Harvard Management Co
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Since-promoted Harvard Management Company president and CEO Stephen Blyth received $11.5 million in compensation in 2013, about double his compensation of $5.3 million in 2012.
The plaintiffs, who call themselves the Harvard Climate Justice Coalition, allege that Harvard is mismanaging its endowment in “abnormally dangerous activities.”
2014 was a year of change and controversy as Harvard affiliates reacted to events on campus and across the nation. In this feature, Crimson Multimedia uses photo and video to recap the 10 biggest stories of 2014.
In her final interview of the year with The Crimson, Faust reflected on her role in several hot-button campus issues, including sexual assault policies and protests regarding two controversial non-indictments.
HMC has established itself as a unique alternative to more traditional finance internships, offering students an educational introduction to financial employment and an opportunity to further the University’s mission.
Harvard’s small surplus is a move into the black after recent years of deficits large and small. The progress was largely fueled by the first public year of fundraising for the Harvard Campaign.
Harvard's endowment was outperformed by the average institution according to an study of 426 schools by the National Association of College and University Business Officers and Commonfund Institute.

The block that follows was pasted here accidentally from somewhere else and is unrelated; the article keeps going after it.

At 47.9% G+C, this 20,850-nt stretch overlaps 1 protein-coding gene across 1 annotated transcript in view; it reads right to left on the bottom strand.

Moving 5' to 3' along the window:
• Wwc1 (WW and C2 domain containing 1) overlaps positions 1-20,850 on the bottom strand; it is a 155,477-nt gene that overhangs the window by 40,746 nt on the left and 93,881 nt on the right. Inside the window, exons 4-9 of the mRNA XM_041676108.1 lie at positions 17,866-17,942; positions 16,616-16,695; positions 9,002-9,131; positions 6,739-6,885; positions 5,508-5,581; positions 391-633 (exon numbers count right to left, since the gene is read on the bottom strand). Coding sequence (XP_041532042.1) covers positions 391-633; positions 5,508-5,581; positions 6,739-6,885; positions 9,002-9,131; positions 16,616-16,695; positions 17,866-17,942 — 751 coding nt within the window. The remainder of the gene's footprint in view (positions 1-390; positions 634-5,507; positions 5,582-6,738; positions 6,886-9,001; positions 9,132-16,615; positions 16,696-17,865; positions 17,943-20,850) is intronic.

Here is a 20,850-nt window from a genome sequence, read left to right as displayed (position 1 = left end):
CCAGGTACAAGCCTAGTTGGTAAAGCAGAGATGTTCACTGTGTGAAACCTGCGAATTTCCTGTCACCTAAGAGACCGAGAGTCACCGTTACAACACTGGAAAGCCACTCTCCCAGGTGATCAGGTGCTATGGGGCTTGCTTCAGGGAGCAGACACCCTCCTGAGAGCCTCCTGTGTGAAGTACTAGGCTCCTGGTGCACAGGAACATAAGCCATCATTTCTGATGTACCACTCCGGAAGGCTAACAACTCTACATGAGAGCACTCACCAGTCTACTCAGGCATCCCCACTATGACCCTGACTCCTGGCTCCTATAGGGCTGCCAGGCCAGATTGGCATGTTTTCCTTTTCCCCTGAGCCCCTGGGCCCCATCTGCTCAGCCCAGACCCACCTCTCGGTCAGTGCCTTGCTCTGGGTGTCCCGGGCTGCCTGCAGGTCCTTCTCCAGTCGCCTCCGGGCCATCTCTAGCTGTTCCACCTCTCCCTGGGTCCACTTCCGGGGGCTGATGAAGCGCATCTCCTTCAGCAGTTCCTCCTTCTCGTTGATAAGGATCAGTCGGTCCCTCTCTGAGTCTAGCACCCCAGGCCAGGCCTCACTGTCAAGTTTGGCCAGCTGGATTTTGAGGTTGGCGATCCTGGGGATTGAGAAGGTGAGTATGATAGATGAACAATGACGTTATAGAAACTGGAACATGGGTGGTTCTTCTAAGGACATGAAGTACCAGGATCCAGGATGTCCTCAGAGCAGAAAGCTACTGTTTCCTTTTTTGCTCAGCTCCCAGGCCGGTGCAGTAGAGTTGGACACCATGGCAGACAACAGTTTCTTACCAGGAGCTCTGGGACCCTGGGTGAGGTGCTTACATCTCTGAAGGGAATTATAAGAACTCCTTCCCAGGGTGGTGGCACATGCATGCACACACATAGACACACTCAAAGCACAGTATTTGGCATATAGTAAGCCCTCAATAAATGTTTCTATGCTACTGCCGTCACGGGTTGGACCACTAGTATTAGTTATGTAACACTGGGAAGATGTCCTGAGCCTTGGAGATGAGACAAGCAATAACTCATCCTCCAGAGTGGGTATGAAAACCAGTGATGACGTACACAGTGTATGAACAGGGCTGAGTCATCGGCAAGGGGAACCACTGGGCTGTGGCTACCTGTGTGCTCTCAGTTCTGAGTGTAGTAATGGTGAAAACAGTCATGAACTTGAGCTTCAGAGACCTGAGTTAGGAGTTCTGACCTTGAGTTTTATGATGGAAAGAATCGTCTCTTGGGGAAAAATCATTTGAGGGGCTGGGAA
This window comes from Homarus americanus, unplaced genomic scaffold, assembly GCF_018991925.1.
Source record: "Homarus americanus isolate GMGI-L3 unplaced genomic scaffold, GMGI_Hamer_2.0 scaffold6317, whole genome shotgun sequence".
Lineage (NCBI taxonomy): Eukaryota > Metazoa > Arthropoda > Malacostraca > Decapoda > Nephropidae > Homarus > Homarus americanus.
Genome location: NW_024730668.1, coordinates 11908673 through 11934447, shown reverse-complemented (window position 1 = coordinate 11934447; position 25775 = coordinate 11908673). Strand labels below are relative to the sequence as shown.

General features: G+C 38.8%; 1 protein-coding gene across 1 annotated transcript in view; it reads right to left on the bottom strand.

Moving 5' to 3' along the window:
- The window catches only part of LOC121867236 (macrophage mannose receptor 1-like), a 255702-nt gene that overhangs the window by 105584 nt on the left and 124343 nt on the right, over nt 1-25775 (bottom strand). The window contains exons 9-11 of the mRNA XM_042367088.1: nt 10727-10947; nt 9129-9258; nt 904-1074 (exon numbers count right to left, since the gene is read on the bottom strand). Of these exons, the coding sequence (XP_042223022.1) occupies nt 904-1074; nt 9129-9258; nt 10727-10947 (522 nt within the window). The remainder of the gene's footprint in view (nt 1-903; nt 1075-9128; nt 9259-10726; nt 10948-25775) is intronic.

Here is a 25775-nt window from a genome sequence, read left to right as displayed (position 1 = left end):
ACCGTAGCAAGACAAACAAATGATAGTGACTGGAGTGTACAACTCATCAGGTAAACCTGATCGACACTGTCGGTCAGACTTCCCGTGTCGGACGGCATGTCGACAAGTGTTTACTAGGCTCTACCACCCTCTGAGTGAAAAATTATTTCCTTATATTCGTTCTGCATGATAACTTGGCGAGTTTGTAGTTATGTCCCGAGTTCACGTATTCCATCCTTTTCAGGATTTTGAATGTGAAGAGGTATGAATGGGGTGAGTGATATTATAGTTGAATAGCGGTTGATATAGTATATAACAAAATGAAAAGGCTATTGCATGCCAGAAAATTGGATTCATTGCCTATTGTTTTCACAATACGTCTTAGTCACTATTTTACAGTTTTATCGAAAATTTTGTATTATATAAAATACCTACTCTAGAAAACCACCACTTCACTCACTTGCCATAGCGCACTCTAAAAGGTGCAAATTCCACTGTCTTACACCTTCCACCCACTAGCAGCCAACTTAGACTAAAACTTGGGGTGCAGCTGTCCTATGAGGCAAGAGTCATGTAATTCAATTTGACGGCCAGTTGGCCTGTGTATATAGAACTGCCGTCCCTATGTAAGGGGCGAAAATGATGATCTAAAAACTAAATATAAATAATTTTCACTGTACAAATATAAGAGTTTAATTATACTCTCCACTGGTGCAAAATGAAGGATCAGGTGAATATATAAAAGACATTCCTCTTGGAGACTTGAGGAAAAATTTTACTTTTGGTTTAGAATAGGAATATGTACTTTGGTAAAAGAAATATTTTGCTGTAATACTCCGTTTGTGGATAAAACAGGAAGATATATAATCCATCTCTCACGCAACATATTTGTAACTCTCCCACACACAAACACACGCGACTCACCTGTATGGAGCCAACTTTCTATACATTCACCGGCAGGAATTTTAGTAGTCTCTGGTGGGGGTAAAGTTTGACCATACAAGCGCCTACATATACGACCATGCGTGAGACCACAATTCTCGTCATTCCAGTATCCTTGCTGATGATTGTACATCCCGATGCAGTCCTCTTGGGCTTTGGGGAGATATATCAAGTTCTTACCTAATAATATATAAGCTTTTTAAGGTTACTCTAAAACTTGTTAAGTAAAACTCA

From left, Dean of Harvard College Rakesh Khurana sits with professors Robert Kaplan and Allen Ferrell to discuss the Harvard Management Company in Emerson Hall on April 4, 2012.
Stephen Blyth, pictured at the Phi Beta Kappa Literary Exercises in 2013, was named the next president and CEO of Harvard Management Company on Wednesday.
Blyth, who is currently a managing director and head of public markets at HMC as well as a professor of statistics, will assume the role Jan. 1, 2015.
The investment gains leave Harvard’s endowment just short of its $36.9 billion peak, which was reached in June of 2008, before the global financial crisis.
Vice President for Alumni Affairs and Development Tamara E. Rogers ’74 defended the compensation of top managers of the Harvard Management Company in a letter sent late last week to a group of alumni that had previously criticized the University's investment arm.
Members of Harvard Faculty for Divestment called once again for an open and public forum with members of the Harvard Corporation and the Harvard Management Company on Tuesday.
Ryan, who most recently served as the chief investment officer at MDR Capital Management in New York, will start his new role in September.